Drifter – Flow
(Edition Records EDN1059. CD review by Mike Collins)
It was Edition Records boss Dave Stapleton who suggested to Finnish pianist Alexi Tuomarila that he reform a quartet with Belgian saxophonist Nicolas Kummert with whom he burst onto the international jazz scene in the early 2000s. The new band, Drifter and this release of fluent, engaging contemporary jazz is a great result.
The original quartet secured a recording contract with Warner and Tumomarila caught the ear of Brad Mehldau, who singled him out as one to watch in a very crowded field. Tuomarila and Kummert have been busy all over Europe in the decade or so since the band went their separate ways after the Warner deal ended abruptly. Flow is Tuomarila’s second recording for Edition, the first was a well received trio album in 2013 (Reviewed )
The eight originals and a cover of Sting’s King Of Pain pull the listener in with atmospheric openings. There’s a cycling piano figure in the upper register or an expressively played neo – classical passage, a meditative rumble on the bass or firmly stated, march-like riff, but don’t be fooled. The band rocks out. Crow Hill develops a energetic groove and Tuomarila unwinds the first of a number of expansive solos before Kummert lets rip over a pulsing vamp. The Elegist develops a more even flowing feel, Kummert’s warm-with-a-keening-edge tone on tenor burnishing an elegant melodic theme. Closely locked in rhythmic pushes from Teun Verbruggen on drums and Axel Gilain on bass build momentum before first Kummert then Tuomarila again, really stretch out. It’s the story of the album. Engaging themes, deftly arranged pieces with varied sections, artfully constructed grooves and riffs made to fizz by Verbruggen and Gilain, but what really lifts it and guarantees repeat listens is the playing of the two co-leaders.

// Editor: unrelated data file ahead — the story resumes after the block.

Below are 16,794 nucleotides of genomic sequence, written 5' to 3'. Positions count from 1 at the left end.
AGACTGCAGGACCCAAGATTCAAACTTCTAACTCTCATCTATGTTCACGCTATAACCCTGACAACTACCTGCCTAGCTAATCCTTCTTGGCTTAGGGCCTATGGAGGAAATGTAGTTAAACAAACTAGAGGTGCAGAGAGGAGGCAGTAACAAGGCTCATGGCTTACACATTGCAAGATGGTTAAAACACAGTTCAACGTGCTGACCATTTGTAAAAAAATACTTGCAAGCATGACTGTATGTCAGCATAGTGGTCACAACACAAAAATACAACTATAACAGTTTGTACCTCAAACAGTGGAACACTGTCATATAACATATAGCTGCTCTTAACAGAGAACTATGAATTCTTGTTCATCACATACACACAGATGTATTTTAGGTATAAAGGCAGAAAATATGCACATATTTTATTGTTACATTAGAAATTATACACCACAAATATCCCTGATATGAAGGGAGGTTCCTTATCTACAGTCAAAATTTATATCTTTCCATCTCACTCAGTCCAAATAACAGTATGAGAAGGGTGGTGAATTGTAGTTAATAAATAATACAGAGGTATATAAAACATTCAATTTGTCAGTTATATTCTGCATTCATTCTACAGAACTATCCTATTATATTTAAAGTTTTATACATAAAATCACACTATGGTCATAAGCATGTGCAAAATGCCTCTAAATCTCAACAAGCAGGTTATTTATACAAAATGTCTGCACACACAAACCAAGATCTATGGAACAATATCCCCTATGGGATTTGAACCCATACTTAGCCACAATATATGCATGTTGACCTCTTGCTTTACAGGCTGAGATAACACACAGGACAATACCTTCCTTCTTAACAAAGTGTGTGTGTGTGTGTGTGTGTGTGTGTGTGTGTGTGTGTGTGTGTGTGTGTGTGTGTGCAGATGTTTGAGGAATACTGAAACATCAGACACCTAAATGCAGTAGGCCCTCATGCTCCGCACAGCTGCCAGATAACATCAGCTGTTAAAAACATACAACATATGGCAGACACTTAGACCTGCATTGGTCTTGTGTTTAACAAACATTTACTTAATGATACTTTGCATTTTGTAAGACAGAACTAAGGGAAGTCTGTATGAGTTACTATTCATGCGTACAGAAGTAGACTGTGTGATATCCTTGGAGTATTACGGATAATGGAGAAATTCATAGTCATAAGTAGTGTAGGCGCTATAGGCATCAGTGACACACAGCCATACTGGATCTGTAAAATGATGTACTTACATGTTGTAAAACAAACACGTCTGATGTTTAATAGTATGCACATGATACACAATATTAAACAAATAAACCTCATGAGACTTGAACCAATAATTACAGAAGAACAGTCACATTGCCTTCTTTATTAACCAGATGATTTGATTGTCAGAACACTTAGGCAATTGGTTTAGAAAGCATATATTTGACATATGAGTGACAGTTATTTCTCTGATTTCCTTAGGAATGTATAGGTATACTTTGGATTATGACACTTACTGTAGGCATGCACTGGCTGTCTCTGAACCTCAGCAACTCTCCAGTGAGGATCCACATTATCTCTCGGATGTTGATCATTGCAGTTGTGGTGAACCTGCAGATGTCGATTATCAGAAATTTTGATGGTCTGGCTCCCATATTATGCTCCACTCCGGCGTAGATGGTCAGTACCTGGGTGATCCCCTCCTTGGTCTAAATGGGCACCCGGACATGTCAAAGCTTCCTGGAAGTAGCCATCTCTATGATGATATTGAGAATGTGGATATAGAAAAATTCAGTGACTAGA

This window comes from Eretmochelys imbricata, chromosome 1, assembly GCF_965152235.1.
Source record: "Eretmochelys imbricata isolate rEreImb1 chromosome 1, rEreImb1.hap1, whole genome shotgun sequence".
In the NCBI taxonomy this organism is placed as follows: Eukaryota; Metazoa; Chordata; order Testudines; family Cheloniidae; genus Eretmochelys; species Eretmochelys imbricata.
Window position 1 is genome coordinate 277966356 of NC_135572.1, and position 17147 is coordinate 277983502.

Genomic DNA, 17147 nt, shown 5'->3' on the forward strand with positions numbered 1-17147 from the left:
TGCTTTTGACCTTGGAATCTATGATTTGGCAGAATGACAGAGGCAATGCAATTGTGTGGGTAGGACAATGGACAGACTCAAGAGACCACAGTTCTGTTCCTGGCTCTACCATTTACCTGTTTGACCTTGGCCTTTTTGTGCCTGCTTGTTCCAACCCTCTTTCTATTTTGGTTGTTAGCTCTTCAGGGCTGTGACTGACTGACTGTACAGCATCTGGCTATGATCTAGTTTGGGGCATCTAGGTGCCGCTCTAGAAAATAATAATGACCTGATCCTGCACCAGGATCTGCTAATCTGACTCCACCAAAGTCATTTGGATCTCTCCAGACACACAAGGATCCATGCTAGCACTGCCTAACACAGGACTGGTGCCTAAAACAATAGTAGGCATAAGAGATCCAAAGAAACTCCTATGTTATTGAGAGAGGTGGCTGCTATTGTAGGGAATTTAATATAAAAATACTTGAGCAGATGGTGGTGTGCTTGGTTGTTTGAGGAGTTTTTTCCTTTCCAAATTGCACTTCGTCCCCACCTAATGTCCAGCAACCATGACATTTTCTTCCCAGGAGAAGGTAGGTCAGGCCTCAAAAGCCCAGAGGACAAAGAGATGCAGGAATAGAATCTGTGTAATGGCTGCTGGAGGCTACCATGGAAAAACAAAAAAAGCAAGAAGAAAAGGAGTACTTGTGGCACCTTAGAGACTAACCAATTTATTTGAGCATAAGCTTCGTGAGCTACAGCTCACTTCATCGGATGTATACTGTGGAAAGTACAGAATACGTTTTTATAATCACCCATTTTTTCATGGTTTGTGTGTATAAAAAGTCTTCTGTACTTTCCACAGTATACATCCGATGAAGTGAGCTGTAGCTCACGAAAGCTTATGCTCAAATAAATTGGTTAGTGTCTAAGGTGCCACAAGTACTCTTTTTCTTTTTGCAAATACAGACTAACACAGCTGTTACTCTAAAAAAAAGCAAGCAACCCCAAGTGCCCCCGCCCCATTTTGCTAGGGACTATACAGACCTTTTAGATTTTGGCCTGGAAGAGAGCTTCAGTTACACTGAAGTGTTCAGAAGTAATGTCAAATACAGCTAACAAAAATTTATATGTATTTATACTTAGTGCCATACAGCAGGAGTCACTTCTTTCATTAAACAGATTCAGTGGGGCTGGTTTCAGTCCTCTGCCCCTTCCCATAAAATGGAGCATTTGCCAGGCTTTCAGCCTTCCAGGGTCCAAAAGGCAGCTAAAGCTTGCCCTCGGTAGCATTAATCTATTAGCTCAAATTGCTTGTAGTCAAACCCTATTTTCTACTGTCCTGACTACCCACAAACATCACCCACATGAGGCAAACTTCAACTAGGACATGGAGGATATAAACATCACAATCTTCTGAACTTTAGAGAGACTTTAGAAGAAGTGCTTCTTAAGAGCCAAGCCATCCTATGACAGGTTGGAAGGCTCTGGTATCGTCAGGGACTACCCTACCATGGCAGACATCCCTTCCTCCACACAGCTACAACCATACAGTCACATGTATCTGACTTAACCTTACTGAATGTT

Tuomarila can dazzle with extended, linear runs, a blur of notes fusing into melodic arcs, or dig in and groove, developing motifs and letting them grow. Then there’s lyrical melodic invention, decorating and embellishing the chant like vocal Kummert and Gilain supply on Lighthouse and Nothing Ever Lasts. He repeatedly sets this session alight. Kummert too packs a powerful emotional punch. He can burn, tracing zig-zagging lines over pumping vamps, match his co-leader for lyricism or conjure up lament like cries and swoops, building solos to an intense climax.
Flow marks a re-union thanks to the prompting of Dave Stapleton, but also a confident, frequently powerful debut for a quartet that we can only hope we’ll hear more from.